Five steps to get the most out of a new client meeting

Posted on Sep 13 2012 - 9:50am by Peter Millikin


How you present yourself and your company in your first meeting might allow you to get to the point where you can talk price! Don’t waste your buyers’ time by holding a non-productive meeting. While you cannot always predict if a meeting will be productive or not, there are definite steps you can take to increase the chance that the meeting is beneficial to all involved.

Follow these five steps to make the most out of your meetings, and endear yourself to your audience.

Ensure your meeting is structured

If your appointment came from making a telephone call then stick to the topic that first got them interested. Do not make the mistake of trying to cover thirty subjects in one meeting. Everyone is busy! Talk about too many topics and they will forget the important ones. Make it short, sweet, and to the point. If they have questions, they will ask.

Give yourself a time limit

Too many sales people make the mistake of thinking it is okay to talk for an hour with no breaks. If you have thirty minutes of information to share, break it into two fifteen minute segments, with a question and answer session in between. Another option is to pass out relevant papers, brochures or other items during this interval. In other words, give the people who are in your meeting a break. They will be more willing to listen to the rest of your speech if you do this.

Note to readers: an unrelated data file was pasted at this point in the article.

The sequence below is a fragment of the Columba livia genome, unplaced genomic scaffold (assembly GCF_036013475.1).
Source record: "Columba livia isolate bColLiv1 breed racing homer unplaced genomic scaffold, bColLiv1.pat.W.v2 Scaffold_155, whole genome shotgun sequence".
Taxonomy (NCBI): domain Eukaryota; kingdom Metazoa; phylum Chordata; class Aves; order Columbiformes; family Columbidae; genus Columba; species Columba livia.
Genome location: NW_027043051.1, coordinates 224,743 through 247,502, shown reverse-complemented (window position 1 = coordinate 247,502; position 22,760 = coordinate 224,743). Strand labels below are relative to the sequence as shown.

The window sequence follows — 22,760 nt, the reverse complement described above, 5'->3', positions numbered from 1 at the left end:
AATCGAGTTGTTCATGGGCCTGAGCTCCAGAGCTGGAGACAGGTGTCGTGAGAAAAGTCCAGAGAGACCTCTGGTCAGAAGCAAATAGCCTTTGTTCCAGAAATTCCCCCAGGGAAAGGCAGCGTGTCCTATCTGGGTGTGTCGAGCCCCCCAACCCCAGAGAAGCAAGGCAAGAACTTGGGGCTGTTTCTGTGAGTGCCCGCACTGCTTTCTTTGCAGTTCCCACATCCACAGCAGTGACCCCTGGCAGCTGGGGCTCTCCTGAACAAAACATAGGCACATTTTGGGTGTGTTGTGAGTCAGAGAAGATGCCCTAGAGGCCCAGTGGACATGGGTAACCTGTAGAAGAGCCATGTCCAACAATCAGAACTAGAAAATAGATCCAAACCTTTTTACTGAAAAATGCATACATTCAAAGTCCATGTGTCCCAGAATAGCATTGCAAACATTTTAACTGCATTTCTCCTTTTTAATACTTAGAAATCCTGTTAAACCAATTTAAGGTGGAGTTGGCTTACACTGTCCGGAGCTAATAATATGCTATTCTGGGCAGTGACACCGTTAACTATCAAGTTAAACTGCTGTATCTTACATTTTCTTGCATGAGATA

Provide relevant information before the meeting

If it is possible, send out relevant information before the actual meeting takes place. This ensures that everyone is prepared and there will not be time lost by having to explain everything. This doesn’t mean you have to provide a copy of what you will be saying. Rather, you should give a basic outline of the information you are going to share, and encourage the people who are coming to the meeting to think of questions and ideas before the meeting time.

Don’t single anyone out before the meeting

If you know and are familiar with a few of the people you will be talking to, do not try to approach them before the meeting with your agenda. Be fair. Use the meeting as an opportunity to address everyone as equals. A few half-hearted supporters are not going to do anything for you except make those singled out feel uncomfortable.

Listen

This is the most important rule to remember. Do not be so set on what you are going to say and how you are going to say it that you do not listen to the people who are there. If someone asks a question and you move along without answering, you risk damaging your reputation and turning your audience against you. Be a listener first and your audience will respect you.

Follow these steps to ensure the most productivity out of your next meeting with potential buyers.

What is your best tip for keeping your audience engaged? Are you a buyer than could give out some tips related to this? Please leave a comment or share this article with your friends and followers by using the social buttons!

Read about the Author

Peter has received many accreditation’s including many from the Times Online. As founder of You Could Save (2005) and What Stationers (2007) Peter regularly helps consumers and national organisation ‘save money’. He believes that the only successful way to bring people together online is to provide an open marketplace where people can all work together in a friendly, unbiased environment. You can contact Peter Millikin either through his Google+ account or via his websites.

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